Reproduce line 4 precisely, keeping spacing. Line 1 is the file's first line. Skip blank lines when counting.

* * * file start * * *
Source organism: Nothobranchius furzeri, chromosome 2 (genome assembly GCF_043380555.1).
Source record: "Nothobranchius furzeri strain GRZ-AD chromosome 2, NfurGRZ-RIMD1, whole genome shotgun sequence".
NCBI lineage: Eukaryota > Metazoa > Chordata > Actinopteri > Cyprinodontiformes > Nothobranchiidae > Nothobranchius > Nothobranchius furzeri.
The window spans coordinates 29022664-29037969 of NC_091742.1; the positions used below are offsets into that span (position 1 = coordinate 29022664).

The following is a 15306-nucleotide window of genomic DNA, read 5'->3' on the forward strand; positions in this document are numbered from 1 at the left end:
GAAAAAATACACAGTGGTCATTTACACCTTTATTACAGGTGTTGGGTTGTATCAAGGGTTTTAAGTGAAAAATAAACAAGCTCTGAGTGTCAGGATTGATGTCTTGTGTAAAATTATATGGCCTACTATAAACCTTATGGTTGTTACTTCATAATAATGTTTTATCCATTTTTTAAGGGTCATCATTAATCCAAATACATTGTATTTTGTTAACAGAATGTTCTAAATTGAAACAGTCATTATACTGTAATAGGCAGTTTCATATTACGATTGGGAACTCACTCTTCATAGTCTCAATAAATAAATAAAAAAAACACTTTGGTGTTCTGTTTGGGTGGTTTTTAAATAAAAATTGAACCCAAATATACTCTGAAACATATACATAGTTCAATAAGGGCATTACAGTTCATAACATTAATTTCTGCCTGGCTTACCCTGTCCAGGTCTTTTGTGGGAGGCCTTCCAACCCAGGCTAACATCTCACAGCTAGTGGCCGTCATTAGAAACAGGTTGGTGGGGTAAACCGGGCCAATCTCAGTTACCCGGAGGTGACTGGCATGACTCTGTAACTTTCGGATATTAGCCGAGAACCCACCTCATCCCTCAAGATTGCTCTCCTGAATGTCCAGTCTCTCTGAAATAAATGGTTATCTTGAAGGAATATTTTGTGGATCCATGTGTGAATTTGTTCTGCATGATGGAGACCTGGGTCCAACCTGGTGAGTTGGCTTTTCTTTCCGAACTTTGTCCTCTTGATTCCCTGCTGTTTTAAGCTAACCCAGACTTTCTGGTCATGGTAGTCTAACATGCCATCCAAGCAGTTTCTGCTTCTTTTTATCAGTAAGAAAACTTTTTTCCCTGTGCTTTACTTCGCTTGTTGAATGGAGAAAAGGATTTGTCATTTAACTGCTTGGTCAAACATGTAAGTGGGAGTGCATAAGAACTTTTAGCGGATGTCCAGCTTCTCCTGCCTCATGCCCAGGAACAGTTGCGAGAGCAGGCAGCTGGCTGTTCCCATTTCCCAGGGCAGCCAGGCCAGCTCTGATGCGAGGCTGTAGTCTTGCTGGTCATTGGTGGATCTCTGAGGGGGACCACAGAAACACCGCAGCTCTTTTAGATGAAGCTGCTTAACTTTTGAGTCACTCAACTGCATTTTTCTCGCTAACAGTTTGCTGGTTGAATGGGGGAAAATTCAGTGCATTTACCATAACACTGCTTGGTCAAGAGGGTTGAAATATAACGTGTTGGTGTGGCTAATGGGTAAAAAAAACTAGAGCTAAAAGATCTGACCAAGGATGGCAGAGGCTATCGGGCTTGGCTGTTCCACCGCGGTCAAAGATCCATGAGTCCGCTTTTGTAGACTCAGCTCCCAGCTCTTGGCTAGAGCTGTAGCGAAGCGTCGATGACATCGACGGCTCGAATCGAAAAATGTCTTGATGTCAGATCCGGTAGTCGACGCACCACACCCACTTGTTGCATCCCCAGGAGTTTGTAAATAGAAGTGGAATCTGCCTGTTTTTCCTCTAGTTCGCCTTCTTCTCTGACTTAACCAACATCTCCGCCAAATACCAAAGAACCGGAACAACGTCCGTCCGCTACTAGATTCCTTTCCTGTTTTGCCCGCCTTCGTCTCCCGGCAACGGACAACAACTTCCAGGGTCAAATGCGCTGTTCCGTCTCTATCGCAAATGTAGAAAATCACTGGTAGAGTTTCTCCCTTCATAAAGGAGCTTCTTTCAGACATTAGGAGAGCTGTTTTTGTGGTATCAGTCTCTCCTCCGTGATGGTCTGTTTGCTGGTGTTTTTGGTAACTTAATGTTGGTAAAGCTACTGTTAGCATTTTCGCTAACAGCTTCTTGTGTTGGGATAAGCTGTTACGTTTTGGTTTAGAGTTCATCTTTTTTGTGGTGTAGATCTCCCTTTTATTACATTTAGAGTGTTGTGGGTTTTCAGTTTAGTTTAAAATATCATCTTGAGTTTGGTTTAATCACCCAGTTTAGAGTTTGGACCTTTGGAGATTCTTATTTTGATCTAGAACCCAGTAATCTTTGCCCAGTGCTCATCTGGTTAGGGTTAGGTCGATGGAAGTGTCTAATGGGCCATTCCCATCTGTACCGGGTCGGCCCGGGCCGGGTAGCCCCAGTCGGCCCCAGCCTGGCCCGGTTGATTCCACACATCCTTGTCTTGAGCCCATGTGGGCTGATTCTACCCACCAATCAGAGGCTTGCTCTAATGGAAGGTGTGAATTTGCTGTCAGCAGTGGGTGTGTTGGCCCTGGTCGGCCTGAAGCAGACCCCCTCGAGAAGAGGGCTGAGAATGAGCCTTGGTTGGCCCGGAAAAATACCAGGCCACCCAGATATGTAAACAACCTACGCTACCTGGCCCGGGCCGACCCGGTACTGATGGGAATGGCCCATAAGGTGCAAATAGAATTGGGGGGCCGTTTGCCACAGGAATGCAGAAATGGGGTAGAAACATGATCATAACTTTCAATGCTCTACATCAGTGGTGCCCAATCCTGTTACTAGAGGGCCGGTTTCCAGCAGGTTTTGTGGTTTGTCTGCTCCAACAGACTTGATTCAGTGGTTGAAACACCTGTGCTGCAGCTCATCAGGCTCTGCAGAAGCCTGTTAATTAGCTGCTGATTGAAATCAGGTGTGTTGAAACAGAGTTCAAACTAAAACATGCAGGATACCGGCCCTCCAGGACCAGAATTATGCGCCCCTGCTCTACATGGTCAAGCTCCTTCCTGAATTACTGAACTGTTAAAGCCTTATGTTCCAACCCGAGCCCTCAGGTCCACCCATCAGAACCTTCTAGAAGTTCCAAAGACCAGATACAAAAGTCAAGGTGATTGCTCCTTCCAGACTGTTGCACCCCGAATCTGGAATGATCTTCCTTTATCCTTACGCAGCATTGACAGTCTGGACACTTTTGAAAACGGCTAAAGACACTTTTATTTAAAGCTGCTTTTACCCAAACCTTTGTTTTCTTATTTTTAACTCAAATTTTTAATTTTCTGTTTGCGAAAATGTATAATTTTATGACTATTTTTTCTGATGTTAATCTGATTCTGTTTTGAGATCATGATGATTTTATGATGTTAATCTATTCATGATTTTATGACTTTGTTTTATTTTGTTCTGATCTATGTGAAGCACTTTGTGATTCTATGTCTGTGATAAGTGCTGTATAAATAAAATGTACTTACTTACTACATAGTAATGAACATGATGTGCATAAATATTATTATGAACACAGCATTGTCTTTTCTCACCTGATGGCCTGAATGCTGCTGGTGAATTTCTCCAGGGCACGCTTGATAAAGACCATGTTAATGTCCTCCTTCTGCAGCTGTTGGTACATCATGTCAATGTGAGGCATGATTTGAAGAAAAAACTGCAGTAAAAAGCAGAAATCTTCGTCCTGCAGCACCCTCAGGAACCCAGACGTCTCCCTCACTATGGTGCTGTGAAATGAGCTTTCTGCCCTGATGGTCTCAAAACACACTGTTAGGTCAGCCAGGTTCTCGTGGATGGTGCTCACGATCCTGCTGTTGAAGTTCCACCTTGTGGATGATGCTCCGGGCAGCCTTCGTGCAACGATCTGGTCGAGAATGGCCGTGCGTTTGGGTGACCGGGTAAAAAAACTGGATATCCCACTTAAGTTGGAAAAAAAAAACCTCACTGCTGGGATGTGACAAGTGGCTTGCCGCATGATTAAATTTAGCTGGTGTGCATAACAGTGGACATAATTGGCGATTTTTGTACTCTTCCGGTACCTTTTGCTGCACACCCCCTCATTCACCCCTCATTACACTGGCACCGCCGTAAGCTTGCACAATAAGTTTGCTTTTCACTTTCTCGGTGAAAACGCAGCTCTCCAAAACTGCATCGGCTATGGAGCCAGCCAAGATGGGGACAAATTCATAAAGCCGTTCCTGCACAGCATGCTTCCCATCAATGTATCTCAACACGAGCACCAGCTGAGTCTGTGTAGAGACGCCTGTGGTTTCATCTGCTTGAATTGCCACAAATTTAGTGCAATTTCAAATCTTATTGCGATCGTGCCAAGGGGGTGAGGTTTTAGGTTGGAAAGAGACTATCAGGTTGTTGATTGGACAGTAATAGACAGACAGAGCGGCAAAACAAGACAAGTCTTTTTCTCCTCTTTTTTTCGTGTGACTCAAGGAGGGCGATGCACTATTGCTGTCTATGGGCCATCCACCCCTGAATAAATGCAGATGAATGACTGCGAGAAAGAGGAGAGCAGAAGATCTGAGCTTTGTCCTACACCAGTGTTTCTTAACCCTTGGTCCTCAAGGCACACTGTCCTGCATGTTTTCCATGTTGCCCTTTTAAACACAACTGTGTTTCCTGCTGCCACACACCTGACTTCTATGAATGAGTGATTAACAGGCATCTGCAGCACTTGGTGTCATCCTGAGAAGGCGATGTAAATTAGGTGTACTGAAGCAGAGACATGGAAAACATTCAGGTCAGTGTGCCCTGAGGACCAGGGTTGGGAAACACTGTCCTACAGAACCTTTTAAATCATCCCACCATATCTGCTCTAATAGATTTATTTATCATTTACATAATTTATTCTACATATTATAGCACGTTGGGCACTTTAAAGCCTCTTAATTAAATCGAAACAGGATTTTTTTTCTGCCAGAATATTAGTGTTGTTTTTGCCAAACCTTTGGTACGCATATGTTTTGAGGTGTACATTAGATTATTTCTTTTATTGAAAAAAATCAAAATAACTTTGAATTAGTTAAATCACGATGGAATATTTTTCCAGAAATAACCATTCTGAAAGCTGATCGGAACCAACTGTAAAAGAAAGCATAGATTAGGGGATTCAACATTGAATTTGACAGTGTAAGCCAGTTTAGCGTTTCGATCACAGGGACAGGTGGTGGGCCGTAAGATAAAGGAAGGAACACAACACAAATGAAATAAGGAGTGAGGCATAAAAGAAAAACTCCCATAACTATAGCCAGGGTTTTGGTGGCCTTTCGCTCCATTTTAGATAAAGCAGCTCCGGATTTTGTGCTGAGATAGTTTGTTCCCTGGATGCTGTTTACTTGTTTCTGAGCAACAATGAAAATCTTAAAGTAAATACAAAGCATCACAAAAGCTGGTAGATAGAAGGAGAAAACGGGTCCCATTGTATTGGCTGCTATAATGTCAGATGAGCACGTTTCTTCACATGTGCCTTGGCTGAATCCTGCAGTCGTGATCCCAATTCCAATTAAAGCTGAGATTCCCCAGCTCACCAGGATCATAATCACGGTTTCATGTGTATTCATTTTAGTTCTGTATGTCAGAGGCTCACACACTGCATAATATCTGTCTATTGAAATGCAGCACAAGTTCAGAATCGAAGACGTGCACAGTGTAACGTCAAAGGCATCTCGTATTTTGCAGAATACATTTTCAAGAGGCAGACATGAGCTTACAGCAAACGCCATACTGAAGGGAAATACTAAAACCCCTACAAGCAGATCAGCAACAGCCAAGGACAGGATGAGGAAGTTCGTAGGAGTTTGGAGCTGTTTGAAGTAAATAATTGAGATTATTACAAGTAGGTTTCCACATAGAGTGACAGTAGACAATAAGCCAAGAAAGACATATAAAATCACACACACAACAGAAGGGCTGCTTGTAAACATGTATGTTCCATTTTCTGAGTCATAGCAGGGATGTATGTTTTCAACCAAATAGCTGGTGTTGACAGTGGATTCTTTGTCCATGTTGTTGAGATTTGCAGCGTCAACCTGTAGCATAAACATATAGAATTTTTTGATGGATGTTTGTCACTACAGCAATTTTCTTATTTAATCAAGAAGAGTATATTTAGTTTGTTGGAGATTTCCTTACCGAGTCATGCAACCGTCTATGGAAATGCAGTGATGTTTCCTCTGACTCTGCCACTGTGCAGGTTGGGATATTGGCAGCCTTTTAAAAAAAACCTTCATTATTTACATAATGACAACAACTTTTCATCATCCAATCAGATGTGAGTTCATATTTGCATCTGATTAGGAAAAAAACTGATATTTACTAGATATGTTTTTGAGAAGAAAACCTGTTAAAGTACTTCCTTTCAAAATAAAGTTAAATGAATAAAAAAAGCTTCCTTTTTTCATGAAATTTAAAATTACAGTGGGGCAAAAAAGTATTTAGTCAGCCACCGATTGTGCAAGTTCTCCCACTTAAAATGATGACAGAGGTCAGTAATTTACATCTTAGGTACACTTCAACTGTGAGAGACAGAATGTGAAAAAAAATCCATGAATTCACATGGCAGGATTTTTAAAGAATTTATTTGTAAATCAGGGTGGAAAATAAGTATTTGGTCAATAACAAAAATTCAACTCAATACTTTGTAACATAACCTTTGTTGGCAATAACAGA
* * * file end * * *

The window spans coordinates 29022664-29037969 of NC_091742.1; the positions used below are offsets into that span (position 1 = coordinate 29022664).